The Panamanian government has taken strong action in support of democracy and human rights for Venezuelans. The United States applauds the government of Panama and President Juan Carlos Varela’s courageous actions exposing and blocking Venezuelan money laundering in Panama so as to prevent the Nicolas Maduro regime from circumventing international sanctions.
Panama announced March 28 it is tightening financial oversight of 55 Venezuelans and 16 Venezuelan entities, and supporting other efforts in the region to fight money laundering by corrupt actors. The list includes Venezuela’s vice president Tareck El Aissami, socialist party leader Diosdado Cabello, and the imposed Attorney General Tarek William Saab.
In response, Venezuela halted commercial relations with dozens of Panamanian officials and companies, including Copa airlines, which was one of the few remaining international carriers with service to and from Caracas. In response, Panama recalled its Ambassador from Caracas.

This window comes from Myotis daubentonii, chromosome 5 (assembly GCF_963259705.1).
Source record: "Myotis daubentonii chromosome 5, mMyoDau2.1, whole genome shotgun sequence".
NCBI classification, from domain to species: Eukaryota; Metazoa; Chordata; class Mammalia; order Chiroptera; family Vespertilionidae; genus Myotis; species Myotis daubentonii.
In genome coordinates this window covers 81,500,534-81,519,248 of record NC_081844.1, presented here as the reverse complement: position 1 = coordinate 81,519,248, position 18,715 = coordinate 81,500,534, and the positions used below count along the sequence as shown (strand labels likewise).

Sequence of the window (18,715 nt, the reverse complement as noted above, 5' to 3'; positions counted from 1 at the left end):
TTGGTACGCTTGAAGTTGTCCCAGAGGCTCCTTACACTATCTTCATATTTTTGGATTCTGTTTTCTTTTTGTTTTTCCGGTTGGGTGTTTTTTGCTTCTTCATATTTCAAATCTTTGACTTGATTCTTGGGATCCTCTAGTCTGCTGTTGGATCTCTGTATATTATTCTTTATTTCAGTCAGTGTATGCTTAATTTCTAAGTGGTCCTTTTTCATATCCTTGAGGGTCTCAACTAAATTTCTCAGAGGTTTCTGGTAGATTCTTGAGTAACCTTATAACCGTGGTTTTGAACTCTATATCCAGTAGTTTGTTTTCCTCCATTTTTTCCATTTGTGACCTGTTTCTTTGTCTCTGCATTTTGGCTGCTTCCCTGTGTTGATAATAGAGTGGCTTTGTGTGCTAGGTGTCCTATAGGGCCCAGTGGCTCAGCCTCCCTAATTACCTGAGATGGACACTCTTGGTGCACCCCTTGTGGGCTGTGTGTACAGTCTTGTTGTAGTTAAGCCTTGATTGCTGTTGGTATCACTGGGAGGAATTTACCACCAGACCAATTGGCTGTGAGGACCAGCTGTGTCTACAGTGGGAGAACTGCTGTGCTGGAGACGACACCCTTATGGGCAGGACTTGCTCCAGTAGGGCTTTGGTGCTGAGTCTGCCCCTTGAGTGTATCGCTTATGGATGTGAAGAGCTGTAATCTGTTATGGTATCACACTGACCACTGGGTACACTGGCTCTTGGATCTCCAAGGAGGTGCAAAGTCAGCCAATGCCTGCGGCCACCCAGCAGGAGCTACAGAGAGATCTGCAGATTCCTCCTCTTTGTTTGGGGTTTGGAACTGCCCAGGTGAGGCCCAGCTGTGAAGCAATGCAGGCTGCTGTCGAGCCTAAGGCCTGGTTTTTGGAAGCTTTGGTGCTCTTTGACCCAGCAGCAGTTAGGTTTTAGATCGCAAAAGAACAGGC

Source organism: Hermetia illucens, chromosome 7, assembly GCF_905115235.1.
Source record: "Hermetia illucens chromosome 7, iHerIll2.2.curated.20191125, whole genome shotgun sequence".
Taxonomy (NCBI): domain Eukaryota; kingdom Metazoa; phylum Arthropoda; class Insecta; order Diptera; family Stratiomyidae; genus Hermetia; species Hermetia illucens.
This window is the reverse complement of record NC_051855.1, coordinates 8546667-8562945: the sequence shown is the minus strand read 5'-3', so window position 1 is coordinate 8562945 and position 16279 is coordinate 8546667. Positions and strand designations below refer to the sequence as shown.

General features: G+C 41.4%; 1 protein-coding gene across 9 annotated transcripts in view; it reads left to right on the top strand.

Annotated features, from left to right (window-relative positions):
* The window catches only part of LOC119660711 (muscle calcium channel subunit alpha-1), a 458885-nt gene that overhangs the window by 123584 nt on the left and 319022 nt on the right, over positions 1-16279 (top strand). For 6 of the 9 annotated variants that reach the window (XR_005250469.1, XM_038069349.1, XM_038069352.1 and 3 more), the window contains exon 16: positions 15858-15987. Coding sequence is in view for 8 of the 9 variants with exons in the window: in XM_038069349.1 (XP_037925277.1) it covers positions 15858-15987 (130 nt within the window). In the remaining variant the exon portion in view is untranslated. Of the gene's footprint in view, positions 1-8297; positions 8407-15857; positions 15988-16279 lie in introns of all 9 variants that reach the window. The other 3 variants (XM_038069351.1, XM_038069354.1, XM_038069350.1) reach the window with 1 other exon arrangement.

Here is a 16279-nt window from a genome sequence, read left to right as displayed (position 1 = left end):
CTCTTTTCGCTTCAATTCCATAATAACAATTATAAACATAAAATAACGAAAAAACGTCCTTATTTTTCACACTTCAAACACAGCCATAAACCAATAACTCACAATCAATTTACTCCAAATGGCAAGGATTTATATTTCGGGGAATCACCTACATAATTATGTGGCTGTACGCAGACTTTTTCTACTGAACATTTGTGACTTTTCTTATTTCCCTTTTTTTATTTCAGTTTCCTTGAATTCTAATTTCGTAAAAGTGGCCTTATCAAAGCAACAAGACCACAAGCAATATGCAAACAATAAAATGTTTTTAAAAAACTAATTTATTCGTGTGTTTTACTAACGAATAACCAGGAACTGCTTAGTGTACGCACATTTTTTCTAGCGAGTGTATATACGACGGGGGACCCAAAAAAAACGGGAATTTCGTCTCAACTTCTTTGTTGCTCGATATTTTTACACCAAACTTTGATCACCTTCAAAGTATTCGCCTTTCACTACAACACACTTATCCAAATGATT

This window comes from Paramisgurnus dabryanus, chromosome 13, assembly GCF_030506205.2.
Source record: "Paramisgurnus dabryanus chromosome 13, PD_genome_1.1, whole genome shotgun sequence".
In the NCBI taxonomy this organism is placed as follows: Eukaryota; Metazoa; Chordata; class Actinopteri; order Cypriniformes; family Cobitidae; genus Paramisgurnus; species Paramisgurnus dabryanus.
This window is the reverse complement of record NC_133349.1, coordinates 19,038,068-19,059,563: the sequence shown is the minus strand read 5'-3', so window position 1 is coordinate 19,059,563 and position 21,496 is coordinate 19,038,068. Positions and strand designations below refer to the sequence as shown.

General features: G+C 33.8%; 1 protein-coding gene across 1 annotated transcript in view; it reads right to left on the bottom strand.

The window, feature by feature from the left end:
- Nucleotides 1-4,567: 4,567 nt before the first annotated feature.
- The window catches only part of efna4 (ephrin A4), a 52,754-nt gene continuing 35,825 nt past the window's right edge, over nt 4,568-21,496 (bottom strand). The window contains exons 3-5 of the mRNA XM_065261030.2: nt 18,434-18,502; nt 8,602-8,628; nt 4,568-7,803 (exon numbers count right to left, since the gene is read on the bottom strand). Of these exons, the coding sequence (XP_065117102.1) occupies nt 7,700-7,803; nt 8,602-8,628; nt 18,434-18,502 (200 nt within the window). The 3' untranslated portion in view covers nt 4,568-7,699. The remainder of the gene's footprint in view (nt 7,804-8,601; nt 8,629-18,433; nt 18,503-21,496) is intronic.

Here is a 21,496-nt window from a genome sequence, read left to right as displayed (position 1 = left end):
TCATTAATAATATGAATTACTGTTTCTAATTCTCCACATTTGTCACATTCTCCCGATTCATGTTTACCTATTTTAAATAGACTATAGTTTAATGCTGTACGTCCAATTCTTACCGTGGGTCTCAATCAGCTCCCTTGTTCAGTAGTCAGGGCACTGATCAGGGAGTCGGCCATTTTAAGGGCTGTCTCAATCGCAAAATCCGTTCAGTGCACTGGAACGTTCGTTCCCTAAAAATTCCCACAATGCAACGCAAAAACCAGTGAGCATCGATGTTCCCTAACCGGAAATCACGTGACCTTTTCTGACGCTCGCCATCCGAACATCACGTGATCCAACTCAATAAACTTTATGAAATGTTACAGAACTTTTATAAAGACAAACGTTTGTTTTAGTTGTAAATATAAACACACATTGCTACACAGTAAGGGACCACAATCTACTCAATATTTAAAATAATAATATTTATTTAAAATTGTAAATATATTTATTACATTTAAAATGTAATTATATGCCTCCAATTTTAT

Venezuela's crisis has led to increasing international isolation. More than a dozen other Latin American nations have taken measures against the Maduro regime.
The United States, European Union, and Canada have also sanctioned Maduro and his regime's top officials.
In its most recent of a series of actions to counter corruption in Venezuela, the U.S. sanctioned four current and former Venezuelan government officials on March 19. These individuals were actively involved in the endemic corruption and economic mismanagement that contributed to the historic collapse of Venezuela’s economy. Their actions resulted in hyperinflation, food and medicine shortages, and a humanitarian crisis. To date, 60 Venezuelans have been sanctioned by the United States.
The European Union has also imposed economic and travel sanctions on seven senior Venezuelan officials accused of breaching the rule of law.
Canada has sanctioned 66 senior Venezuelan government officials and individuals, including President Nicolas Maduro.
The United States reiterates that Venezuela must restore democracy, end repression, and open a humanitarian channel to help alleviate the suffering of the Venezuelan people. U.S. sanctions need not be permanent and can be adjusted for those who support Venezuela’s return to a democratic and constitutional path.
The United States calls on the rest of the international community to follow Panama’s example and stand together against the Maduro regime’s corruption and illegitimate rule.